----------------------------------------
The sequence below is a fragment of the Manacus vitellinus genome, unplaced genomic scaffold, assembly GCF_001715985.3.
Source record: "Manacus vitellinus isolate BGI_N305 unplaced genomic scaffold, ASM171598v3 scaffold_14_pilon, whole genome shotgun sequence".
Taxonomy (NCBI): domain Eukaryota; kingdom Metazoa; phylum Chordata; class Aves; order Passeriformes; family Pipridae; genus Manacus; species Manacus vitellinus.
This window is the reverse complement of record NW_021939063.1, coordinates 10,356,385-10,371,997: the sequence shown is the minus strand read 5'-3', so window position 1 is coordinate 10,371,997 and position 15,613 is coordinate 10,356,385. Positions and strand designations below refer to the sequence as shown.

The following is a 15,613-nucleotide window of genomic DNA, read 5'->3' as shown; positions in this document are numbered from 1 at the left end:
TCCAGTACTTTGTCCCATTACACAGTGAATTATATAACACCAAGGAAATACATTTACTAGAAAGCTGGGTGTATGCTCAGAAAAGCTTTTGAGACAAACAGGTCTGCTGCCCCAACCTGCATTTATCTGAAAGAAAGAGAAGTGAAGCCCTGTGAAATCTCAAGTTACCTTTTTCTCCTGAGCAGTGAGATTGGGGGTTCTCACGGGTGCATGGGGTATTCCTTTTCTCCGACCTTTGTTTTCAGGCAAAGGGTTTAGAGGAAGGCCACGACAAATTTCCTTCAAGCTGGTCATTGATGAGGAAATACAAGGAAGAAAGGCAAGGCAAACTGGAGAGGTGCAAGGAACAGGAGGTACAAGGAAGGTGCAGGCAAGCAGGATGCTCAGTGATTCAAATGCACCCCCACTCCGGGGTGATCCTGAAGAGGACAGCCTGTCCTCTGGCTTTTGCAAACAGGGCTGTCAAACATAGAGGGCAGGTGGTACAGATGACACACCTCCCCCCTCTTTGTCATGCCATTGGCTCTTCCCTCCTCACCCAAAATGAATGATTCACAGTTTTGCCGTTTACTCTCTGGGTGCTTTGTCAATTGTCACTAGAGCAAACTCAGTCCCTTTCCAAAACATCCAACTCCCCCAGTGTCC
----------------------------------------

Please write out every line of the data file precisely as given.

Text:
The sequence below is a fragment of the Manacus vitellinus genome, unplaced genomic scaffold, assembly GCF_001715985.3.
Source record: "Manacus vitellinus isolate BGI_N305 unplaced genomic scaffold, ASM171598v3 scaffold_14_pilon, whole genome shotgun sequence".
Taxonomy (NCBI): domain Eukaryota; kingdom Metazoa; phylum Chordata; class Aves; order Passeriformes; family Pipridae; genus Manacus; species Manacus vitellinus.
This window is the reverse complement of record NW_021939063.1, coordinates 10,356,385-10,371,997: the sequence shown is the minus strand read 5'-3', so window position 1 is coordinate 10,371,997 and position 15,613 is coordinate 10,356,385. Positions and strand designations below refer to the sequence as shown.

The following is a 15,613-nucleotide window of genomic DNA, read 5'->3' as shown; positions in this document are numbered from 1 at the left end:
TCCAGTACTTTGTCCCATTACACAGTGAATTATATAACACCAAGGAAATACATTTACTAGAAAGCTGGGTGTATGCTCAGAAAAGCTTTTGAGACAAACAGGTCTGCTGCCCCAACCTGCATTTATCTGAAAGAAAGAGAAGTGAAGCCCTGTGAAATCTCAAGTTACCTTTTTCTCCTGAGCAGTGAGATTGGGGGTTCTCACGGGTGCATGGGGTATTCCTTTTCTCCGACCTTTGTTTTCAGGCAAAGGGTTTAGAGGAAGGCCACGACAAATTTCCTTCAAGCTGGTCATTGATGAGGAAATACAAGGAAGAAAGGCAAGGCAAACTGGAGAGGTGCAAGGAACAGGAGGTACAAGGAAGGTGCAGGCAAGCAGGATGCTCAGTGATTCAAATGCACCCCCACTCCGGGGTGATCCTGAAGAGGACAGCCTGTCCTCTGGCTTTTGCAAACAGGGCTGTCAAACATAGAGGGCAGGTGGTACAGATGACACACCTCCCCCCTCTTTGTCATGCCATTGGCTCTTCCCTCCTCACCCAAAATGAATGATTCACAGTTTTGCCGTTTACTCTCTGGGTGCTTTGTCAATTGTCACTAGAGCAAACTCAGTCCCTTTCCAAAACATCCAACTCCCCCAGTGTCC